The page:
The Best Online Course to Learn Windows Server Failover Cluster

I am extremely proud to announce what I believe to be the best video course on Windows Server Failover Clustering by my friend and mentor, Microsoft Certified Master and MVP Edwin Sarmiento (b | t). I am very fortunate to be an early subscriber of the course and compared to all other videos/courses I came across in the past, Edwin’s is the best by far.

Why is Edwin’s WSFC Course the Best?

Prior to Edwin’s course, I watched a couple different videos on YouTube as well as Microsoft‘s Channel 9 course on WSFC. Now, I’m not saying Microsoft’s Channel 9 video series on WSFC is bad. It’s not. My personal “gripe” about the series is the length of time it spends on WSFC features that normally aren’t used in real-world production environments. Microsoft talks about it because it’s a feature so they have to talk about. So, as you can imagine, that adds tremendous time to the video series. The YouTube videos are either bad audio quality, difficult to understand, the analogies they use don’t make sense, or it’s flat out boring.

Below is a list of reasons why I believe Edwin’s course is the best out there:

  1. What I love is that Edwin only presents what’s applicable in a real-world production environment. He does a great job in “trimming the fat off the steak.” His video course goes over setting up a lab environment, explaining high level concepts, and diving deep into the details. So he’s not wasting anyone’s time. Kudos!
  2. Edwin has an amazing ability to take a complicated concept and break it down in the most simplest terms for the common layman, like myself, to understand. I was a little shocked at how easily I understood the concept behind WSFC. Read Edwin’s Traffic Light analogy to see what I mean.
  3. To go off #2 above: Learning something new (WSFC in this case) not only gives you that professional work life boost but a personal one too. A great teacher not only teaches, but instills understanding and confidence. The positive psychological impact of being able to say, “I understand this!” is priceless.
  4. Edwin’s course audio is amazing. It sounds like it was recorded in a professional studio. We all know that bad audio is a pain to listen to. It can lead to impatience, boredom, and eventually not learning anything.
  5. Edwin is extremely kind and humble. I have known Edwin for some time now and he has thoroughly answered more of my questions than any single person I can think of.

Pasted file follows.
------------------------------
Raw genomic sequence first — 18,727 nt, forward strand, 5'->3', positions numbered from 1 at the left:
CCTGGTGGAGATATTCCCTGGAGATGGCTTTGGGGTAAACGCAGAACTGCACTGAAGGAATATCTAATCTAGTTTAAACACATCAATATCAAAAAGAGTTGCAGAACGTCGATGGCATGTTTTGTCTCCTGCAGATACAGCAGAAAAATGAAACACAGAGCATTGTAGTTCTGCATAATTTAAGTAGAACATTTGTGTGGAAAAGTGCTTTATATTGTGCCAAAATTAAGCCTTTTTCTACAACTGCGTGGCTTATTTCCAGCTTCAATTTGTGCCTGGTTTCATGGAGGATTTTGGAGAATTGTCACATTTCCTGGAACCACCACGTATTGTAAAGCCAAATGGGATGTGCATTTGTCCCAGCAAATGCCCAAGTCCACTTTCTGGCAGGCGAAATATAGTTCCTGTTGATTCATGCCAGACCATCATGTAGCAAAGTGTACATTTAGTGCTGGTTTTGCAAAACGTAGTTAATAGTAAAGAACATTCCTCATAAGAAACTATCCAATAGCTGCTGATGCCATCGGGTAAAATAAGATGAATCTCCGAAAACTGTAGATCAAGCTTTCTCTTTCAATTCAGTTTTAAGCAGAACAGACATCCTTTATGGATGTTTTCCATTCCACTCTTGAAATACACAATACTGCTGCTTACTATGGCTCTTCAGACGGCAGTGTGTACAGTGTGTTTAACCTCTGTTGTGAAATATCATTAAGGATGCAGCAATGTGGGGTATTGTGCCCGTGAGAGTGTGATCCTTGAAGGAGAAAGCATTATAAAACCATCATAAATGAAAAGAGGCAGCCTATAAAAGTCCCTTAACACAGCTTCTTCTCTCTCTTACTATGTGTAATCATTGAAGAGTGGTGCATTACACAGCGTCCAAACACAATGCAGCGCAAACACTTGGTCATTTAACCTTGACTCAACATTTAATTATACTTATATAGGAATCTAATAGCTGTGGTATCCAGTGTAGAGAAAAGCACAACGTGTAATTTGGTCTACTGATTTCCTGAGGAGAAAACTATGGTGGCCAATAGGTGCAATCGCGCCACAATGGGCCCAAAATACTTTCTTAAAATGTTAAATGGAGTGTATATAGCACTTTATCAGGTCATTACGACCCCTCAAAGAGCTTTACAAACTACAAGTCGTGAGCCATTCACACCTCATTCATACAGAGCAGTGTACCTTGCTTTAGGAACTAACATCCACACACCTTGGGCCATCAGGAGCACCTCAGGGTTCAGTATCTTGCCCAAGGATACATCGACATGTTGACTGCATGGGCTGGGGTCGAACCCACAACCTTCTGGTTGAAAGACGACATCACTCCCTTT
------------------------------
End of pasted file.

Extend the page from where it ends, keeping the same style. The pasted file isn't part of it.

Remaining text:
6. Quite frankly, it’s not boring like other courses. I have watched other courses and they have put me to sleep faster than reading “If You Give a Mouse a Cookie” to my 3 year old son.
  7. Amazing PRICE! Sign Up Now!

About Edwin Sarmiento

Edwin Sarmiento is a Microsoft SQL Server MVP and Microsoft Certified Master from Ottawa, Canada specializing in high availability, disaster recovery and system infrastructures running on the Microsoft server technology stack. He is very passionate about technology but has interests in music, professional and organizational development, leadership and management matters when not working with databases. He lives up to his primary mission statement – “To help people and organizations grow and develop their full potential as God has planned for them” *

V-40951 – SQL Server 2012 Database Instance DISA STIGs

If you have any additional questions that aren’t addressed in the blog, feel free to contact me. I’d be more than happy to help you out!

V-40951

Title: “SQL Server must support the organizational requirement to employ automated mechanisms for enforcing access restrictions.”

Severity = Medium

Details = Obtain the SQL Server software library installation directory location.

From a command prompt, type regedit.exe, and press [ENTER].

Navigate to HKEY_LOCAL_MACHINE >> SOFTWARE >> Microsoft >> Microsoft SQL Server >> Instance Names. Each instance installed on the server possesses a key inside a folder under this registry entry.

Analysis Services Instances are registered in the OLAP subfolder.
Reporting Services Instances are registered in the RS subfolder.
Standard SQL Server Instances are registered in the SQL subfolder.

Inside each one of these folders, a single key is used to reference an instance’s specific Windows Registry tree. Each key will have its own registry tree at the following registry location: HKEY_LOCAL_MACHINE >> SOFTWARE >> Microsoft >> Microsoft SQL Server >> [INSTANCE NAME].

An [INSTANCE NAME] is listed as the data component of a key found in one of the above OLAP, RS, or SQL folders.

To find the installation location of a particular instance, navigate to the following location in the Windows Registry: